Last October – as we have done several times over the years – Friday did a makeover and photo shoot with four UAE-based women who had been diagnosed with breast cancer. Each model-for-a-day had a very different story and experience of the illness, but they all shared a common link – they were surviving. That day was a huge success and the feedback the women received for being on Friday’s cover was incredible.

Almost a year on, we heard the sad news that one of the women, Muskan Mittal, had died. When we met her last year, Muskan spoke of her journey of self-discovery and how she was hoping to travel, meet new people and spend time with her son once the recovery process was over.

With this devastating news, we at Friday felt that it would be fitting to bring the models back together in memory of Muskan, and to talk about her, and their continuing cancer journeys.

While October is all about raising awareness of the illness, and in so many ways it is done in a positive light, it is also important to remember the severity of breast cancer, which is the second leading cause of death among women in the UAE. Here, Nareena Mehra, Victoria Holland and Cindy Dubratz reunited to talk us through their journeys over the last year.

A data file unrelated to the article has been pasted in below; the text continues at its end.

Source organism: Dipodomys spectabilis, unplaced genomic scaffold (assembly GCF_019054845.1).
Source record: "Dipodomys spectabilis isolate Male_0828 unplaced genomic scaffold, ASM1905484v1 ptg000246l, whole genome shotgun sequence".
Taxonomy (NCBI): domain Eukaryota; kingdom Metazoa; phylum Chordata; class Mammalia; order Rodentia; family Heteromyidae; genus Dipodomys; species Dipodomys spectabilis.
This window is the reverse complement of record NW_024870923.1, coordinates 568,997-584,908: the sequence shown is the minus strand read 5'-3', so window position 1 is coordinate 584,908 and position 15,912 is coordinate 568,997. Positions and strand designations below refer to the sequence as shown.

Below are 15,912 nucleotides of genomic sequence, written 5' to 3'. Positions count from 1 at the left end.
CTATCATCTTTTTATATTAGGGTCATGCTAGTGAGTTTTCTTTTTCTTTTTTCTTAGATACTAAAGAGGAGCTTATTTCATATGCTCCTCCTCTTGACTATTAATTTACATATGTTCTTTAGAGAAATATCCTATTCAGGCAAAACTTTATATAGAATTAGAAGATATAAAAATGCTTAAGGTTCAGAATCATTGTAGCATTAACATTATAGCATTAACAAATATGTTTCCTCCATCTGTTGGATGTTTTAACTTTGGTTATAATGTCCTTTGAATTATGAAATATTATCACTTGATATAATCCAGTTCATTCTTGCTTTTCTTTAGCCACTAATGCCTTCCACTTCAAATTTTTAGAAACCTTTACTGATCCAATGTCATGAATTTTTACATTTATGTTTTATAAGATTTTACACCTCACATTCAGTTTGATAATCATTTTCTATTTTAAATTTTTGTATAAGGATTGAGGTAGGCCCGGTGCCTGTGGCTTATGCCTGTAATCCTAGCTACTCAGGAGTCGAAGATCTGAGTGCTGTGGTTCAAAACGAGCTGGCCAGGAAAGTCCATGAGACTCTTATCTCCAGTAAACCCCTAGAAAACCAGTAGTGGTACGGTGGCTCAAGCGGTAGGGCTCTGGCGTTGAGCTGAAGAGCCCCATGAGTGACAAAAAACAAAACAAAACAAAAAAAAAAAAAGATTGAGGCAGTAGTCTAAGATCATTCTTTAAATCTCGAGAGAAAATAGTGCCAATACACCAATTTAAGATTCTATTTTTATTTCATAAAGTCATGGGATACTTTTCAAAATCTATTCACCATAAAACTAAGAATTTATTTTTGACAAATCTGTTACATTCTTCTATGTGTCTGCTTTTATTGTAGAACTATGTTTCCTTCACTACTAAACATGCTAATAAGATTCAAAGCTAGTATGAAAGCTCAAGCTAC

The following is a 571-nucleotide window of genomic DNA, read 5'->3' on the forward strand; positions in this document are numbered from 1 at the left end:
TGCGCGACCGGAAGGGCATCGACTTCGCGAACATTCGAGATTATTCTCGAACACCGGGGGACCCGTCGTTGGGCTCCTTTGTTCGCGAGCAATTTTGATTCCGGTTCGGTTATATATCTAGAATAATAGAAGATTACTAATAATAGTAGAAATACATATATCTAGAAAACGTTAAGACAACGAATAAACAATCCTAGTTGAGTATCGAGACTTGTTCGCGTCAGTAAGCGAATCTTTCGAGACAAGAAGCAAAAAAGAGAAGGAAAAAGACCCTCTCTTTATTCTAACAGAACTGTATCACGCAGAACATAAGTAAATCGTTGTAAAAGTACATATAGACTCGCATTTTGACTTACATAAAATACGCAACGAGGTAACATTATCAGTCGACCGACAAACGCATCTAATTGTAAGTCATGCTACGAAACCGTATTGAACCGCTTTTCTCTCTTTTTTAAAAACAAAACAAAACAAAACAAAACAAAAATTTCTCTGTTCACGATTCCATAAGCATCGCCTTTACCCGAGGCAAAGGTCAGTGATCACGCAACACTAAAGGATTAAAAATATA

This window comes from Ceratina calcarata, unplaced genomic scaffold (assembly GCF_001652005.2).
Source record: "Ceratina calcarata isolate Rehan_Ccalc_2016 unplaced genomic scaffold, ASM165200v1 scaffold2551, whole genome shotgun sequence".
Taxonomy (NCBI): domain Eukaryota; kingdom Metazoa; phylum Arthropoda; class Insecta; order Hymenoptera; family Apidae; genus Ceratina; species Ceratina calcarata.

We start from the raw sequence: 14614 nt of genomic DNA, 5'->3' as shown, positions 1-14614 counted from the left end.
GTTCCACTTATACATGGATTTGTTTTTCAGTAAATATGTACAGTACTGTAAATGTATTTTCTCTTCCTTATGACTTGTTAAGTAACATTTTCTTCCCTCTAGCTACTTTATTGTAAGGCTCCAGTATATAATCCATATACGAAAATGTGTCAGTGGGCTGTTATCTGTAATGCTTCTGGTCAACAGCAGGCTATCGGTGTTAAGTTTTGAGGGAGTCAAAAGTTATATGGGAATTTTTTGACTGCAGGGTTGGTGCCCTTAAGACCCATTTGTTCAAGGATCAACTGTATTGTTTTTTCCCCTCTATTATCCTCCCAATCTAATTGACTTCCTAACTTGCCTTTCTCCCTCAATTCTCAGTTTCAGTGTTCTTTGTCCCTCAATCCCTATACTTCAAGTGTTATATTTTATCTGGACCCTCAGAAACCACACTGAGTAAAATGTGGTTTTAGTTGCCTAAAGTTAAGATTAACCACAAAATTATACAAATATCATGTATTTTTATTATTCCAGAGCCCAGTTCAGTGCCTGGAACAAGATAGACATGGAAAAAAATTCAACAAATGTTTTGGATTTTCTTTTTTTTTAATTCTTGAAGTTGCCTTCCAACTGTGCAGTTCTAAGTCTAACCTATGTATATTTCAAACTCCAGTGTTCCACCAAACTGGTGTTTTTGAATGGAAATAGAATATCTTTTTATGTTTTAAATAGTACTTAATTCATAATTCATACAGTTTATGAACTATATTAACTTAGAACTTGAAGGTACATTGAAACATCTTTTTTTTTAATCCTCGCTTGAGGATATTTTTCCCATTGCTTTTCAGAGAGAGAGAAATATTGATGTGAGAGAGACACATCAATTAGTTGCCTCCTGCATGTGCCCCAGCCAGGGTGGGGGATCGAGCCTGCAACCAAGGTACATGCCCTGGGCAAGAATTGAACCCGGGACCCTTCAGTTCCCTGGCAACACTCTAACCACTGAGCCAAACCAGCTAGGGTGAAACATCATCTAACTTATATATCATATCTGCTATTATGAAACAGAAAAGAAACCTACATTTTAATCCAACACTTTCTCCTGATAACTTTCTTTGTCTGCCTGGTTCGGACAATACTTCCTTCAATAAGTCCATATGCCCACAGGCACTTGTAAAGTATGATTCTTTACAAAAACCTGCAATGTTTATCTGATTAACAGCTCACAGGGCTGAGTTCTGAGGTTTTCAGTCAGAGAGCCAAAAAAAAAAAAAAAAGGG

‘Life after cancer is real life’

Nareena Mehra, 38, was diagnosed with third-stage aggressive cancer just after her 36th birthday. She had a double mastectomy, eight months of chemotherapy and six weeks’ radiotherapy. She went on to have a hysterectomy after testing positive for the cancer gene. When we met Nareena last year, she had finished her treatment six months before, and was considering nonsurgical breast reconstruction options which she hasn’t gone through with as yet, but plans to in the future.

‘The last year passed by really fast. My life is busy – I think stepping back into the real world, you realise how full-speed things go. Work has been very hectic. I’ve been crazy busy with my kids and doing things that I just couldn’t do when I was undergoing the treatment. I’m back to “normal life” and doing things that I used to take for granted. The year has been about navigating into being a bit of a different person.